Others might say, good for him for trying. And I can’t argue with you on that. If it works for you, it works for you.
But as for me, I guess I say, if someone is doing what Riggan is doing, it’s not because he’s seeking redemption, or trying to reinvent himself as an artist, or even trying to restart a stalled career—
When someone does something like this, it’s because they have a gigantic ego that needs stroked (The Room, anybody?).
And I guess I didn’t really feel like stroking it.
The final reason for my not connecting with the emotions in the screenplay is the screenplay itself. Because once you take away all the virtuosity of Iñárrritu and Lubezki, I’m not sure there’s much there there. In fact, at times, it felt as if all the directing hocus pocus (though hocus pocus of the finest kind) was around to cover up that this was less than a stellar bit of writing.
The screenplay is crafted by four authors (Iñárrritu himself, Nicolás Giacobone, Alexander Dinelaris and Armando Bo) and for me it felt like it.
It seemed disjointed and unfocused at times, as if everyone was still trying to figure out what they were trying to say (or how to reconcile so many different “what they were trying to says”). With the result that the story and dialog ranged from deeply profound to cliché to banal.
And at the end when Riggan’s daughter looks out the window at what seems to be Riggan achieving flight, it left me puzzled. How was this a resolution to a journey or arc or through line for him?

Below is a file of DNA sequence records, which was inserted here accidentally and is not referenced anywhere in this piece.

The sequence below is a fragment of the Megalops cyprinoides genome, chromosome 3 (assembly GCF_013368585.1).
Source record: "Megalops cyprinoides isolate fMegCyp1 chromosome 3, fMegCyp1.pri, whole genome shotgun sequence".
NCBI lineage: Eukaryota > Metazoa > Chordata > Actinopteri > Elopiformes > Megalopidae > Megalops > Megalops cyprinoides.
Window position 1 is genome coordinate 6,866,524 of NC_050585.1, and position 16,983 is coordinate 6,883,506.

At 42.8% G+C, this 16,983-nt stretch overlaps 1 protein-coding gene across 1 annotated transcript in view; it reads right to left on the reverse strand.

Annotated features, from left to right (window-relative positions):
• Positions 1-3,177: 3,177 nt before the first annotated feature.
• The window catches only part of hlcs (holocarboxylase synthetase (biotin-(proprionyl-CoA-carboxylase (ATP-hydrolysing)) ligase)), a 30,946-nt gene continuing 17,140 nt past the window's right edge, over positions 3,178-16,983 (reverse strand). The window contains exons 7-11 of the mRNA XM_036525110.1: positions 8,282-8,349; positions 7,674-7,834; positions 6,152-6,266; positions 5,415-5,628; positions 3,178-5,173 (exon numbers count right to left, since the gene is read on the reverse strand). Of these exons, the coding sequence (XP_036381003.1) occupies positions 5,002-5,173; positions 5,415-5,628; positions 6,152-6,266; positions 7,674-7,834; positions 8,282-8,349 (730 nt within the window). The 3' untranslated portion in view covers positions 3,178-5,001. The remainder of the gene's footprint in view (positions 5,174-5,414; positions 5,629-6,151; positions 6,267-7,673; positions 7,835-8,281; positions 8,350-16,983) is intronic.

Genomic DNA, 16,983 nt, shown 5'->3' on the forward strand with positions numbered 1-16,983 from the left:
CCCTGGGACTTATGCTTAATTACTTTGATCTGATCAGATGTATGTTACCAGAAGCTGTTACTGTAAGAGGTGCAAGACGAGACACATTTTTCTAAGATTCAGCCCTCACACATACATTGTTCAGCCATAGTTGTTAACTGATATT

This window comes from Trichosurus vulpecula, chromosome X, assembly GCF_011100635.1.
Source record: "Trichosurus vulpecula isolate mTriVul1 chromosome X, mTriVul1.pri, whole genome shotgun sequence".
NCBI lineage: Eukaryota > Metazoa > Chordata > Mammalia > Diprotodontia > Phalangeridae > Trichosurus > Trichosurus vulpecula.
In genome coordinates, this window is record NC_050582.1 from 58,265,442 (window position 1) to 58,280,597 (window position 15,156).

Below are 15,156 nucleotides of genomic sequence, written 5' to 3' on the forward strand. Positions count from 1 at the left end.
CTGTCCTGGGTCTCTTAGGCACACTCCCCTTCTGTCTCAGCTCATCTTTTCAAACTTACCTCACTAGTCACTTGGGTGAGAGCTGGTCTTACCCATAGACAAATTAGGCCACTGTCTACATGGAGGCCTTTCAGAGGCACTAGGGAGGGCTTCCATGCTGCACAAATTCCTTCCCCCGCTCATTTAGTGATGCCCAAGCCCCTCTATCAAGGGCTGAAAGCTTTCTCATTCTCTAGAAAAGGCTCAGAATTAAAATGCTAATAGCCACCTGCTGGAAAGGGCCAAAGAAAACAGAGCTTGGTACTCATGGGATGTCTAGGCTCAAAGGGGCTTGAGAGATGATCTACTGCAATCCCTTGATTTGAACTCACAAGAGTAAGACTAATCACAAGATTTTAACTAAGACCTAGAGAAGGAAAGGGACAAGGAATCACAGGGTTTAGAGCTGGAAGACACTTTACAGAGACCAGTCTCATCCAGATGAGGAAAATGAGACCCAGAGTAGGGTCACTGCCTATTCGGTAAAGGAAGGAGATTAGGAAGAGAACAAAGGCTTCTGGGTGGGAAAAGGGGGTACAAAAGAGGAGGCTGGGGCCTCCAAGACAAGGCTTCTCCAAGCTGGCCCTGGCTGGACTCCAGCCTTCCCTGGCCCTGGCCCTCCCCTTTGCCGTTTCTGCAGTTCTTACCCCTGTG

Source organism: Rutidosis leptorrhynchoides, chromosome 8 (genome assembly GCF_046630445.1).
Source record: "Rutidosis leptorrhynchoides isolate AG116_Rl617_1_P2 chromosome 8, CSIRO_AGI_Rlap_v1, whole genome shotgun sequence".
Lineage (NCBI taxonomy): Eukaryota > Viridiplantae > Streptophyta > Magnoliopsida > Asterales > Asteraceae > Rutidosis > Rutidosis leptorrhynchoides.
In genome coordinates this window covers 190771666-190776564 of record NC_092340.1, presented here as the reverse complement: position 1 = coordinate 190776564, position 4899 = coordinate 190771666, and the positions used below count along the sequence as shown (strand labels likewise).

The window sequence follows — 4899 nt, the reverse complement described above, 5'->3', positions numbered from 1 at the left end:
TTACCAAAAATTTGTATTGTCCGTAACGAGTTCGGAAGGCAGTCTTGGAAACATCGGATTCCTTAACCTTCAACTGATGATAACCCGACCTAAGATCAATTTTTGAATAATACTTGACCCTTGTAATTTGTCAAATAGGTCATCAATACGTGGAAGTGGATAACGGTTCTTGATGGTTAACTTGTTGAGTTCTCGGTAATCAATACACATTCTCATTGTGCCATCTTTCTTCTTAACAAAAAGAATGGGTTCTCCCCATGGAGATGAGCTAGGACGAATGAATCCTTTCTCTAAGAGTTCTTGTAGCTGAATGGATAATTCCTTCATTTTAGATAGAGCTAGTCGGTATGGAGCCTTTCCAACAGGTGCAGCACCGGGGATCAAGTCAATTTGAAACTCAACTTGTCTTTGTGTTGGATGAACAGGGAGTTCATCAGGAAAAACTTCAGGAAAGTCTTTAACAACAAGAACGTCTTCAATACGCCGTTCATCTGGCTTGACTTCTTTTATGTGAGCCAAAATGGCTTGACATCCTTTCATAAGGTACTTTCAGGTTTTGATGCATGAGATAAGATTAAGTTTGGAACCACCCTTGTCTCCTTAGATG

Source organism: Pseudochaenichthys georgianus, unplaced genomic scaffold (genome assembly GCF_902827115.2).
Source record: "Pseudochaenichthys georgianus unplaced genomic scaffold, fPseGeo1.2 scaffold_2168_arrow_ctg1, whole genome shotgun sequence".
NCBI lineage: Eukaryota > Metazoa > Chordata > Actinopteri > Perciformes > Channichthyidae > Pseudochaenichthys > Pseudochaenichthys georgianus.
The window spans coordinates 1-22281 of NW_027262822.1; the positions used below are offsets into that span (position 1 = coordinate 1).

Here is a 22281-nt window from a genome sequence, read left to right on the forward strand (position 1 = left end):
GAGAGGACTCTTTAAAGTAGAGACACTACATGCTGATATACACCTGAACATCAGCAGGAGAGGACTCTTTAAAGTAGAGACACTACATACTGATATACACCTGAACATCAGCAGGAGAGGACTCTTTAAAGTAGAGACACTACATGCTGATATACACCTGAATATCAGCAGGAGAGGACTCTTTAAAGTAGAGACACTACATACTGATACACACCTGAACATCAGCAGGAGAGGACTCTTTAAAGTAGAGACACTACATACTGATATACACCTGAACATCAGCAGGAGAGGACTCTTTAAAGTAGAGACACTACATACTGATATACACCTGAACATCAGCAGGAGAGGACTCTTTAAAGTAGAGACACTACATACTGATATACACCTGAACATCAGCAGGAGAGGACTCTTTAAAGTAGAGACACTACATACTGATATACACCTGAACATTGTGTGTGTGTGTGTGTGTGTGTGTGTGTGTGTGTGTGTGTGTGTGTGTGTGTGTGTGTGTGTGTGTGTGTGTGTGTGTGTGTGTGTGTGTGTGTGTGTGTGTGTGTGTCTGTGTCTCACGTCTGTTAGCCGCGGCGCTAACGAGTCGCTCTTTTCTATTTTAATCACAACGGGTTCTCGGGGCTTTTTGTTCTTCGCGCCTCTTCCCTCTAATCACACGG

By the time it was over, I kept thinking of Oscar Levant’s comment on the movies—“Strip away the phony tinsel…and you’ll find the real tinsel underneath”. I’m not convinced that we found anything but the real tinsel when all was said and done here.
In the end, I suppose I’m simply not sure that Iñárrritu has fully recovered from no longer working with Guillermo Arriago who wrote Iñárrritu’s best films, 21 Grams, Amores Perros and Babel.
The cast is solid with all sorts of familiar names. Edward Norton plays Mike, the actor brought in to replace one who gets hit on the head by a lamp (he has that bad boy, obnoxious I’m a method actor and you’re not attitude down pat); Naomi Watts, who is in it for some reason I can’t figure out, is one of the actresses in the play (she has nothing to do and pretty much proceeds not to do it); Emma Stone is Riggan’s daughter Sam (Riggan’s not only trying to salvage his career, but also that old chestnut, salvage his relationship with his daughter); and Lindsay Duncan is the grim reaper of a critic.
But the strongest performance is probably Zach Galifianakis as Jake, Riggan’s lawyer. He never hits a single wrong note as he sweats his way through the film in fear, frustration and deep concern for the survival of his best friend.
With Benjamin Kanes as Birdman.
And a brilliant use of a percussionist score created by Antonio Sanchez.
After this and Whiplash, you may want to buy stock in a drum manufacturing company.